(on January 2st. 2019 Bob Humphrey-Taylor delivered a talk to 88 members & guests of
Marple Local History Society)
An acronym was originally just the initial letters of an institution or a project, used as a shorthand by people involved. However, the modern trend is for governmental agencies to think of the acronym first and then find a mission statement that can fit (or sort of fit).
STORM is the contrived acronym for an EU programme designed to assess the impact of climate change on archaeological sites. The full title is Safeguarding Cultural Heritage through Technical and Organisational Resources Management. As you can see, some words had to be shoehorned into the title and others were omitted but the end result is a simple and memorable name for a complex research project. Bob Humphrey-Taylor, the chairman of Mellor Archaeological Trust came to explain the reality behind the name.
As a matter of policy the EU tries to take an integrated approach. Historic and archaeological assets both encourage and depend upon tourism so protection is important. However, as sites are made more accessible, there is inevitably more damage and therefore more need for protection. Another sort of damage is natural - the damage caused by the weather (short term) or climate (long term.) It is this that the STORM project is concentrating upon.
Five contrasting sites have been selected from across Europe. As well as Mellor there is
As well as Mellor there is:
Ephesus in Turkey
Ephesus is a World Heritage site dating back to the 10th century BC.
Baths of Diocletian in Rome
The Baths of Diocletian were built in 300 AD as public baths for the people of Rome but over the centuries they have been greatly modified by building both a basilica and a monastery within its footprint as well as more recent constructions.
Rethymno in Crete and
Rethymno originated in Minoan times but is mainly known for its Old Town built by the Venetians between the 13th and 16th centuries.
Tróia in Portugal
Tróia is the site of a settlement from Roman times involved in fishing and salt production.
All three of the sites for which Mellor Archaeological Trust is responsible are included in the research - the Bronze Age burial ground at Shaw Cairn, the Iron Age to medieval fortified encampment at the Old Vicarage and the newly excavated Mellor.
Aerial View of the excavated Mellor Mill
These sites range in size, in age, in geographic location and, above all, in the nature of the long term threats to their fabric. As such they present a wide range of problems and conditions. Air pollution, flooding, earthquakes, vegetation growth, too much rain, too much sun. (Mellor does not have the latter problem). Problems such as these are present on almost all archaeological sites and the work carried out on these five sites in measuring, testing and researching will be of use to all of them. Not just the current threats but also the longer term threats of climate change and increased human activity whether incidental such as traffic pollution or planned such as tourism.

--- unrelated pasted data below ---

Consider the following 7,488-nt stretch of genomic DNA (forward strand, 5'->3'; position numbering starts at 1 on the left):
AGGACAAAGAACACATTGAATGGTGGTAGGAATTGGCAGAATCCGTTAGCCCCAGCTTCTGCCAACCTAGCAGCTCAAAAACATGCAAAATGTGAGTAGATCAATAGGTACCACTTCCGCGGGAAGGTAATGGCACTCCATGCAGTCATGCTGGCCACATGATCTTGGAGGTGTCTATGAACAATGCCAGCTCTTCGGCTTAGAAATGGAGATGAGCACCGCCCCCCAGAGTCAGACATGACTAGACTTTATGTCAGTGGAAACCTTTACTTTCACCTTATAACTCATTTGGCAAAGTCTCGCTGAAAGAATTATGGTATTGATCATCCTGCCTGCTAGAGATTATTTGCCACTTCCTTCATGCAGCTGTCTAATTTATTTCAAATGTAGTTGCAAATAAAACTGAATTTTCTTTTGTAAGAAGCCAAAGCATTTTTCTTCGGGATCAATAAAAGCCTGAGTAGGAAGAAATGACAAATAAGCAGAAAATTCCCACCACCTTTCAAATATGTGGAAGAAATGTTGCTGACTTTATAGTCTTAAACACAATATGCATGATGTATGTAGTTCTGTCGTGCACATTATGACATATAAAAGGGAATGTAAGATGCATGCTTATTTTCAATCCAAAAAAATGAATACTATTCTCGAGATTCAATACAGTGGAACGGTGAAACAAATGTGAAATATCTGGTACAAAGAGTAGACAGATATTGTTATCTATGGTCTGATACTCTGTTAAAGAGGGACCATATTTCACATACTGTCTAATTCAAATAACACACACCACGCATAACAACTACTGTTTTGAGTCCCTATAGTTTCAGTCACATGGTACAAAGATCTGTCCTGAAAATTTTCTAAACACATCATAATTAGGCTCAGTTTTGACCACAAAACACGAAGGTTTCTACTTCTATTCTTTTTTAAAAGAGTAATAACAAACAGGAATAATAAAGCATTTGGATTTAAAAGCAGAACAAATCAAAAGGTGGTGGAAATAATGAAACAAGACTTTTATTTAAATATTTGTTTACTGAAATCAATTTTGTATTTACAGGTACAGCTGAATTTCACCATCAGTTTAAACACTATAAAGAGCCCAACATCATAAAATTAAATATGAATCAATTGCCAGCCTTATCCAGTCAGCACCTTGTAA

During the three years of the project a wide range of sensors, gauges and surveys are being employed at all the sites by the various universities and research institutions associated with the project. The Mellor site is working closely with the University of Salford and Historic England but many other partners are also involved.
(left: Shaw Cairn)
In time various schemes tailored for the individual site will be recommended but in almost every case these will be reversible if they are found to be ineffective or possibly even harmful. The results of all these trials will be widely demonstrated to the involved stakeholders and the relevant authorities. As a result they are expected to lead to new, more efficient governmental processes for the protection of the sites against climate changes and natural hazards.
The particular areas of concern at Mellor relate to extremes of wetting and drying, the slippage of embankments and the long term conservation of brick and stone structures. For example, are they best preserved in the open or should they be buried for protection?
The project is designed to last three years, ending in May 2019 but all of the sites will carry on with their measurement and research as far as possible and try to spread the knowledge gained to other sites with similar problems. Brexit or no Brexit, we can still cooperate and share our knowledge.
'STORM over Mellor', Marple Local History Society, January 2019
Bob gave us an important talk about some very local historic assets. It is good that there is a programme to conserve and develop them but it is all too easy to think that someone else will do it. It is our common heritage and we are all responsible. If you feel you can make any type of contribution please contact www.MATrust.org.uk
by Hilary Atkinson, (Chairman MLHS) January 2019
STORM Pilot Sites
- Ancient history – 298-306 BC (Roman Baths)
- Early modern period – 1565 AD (Cloisters)
- Contemporary period – first half of the 20th century (Museum building)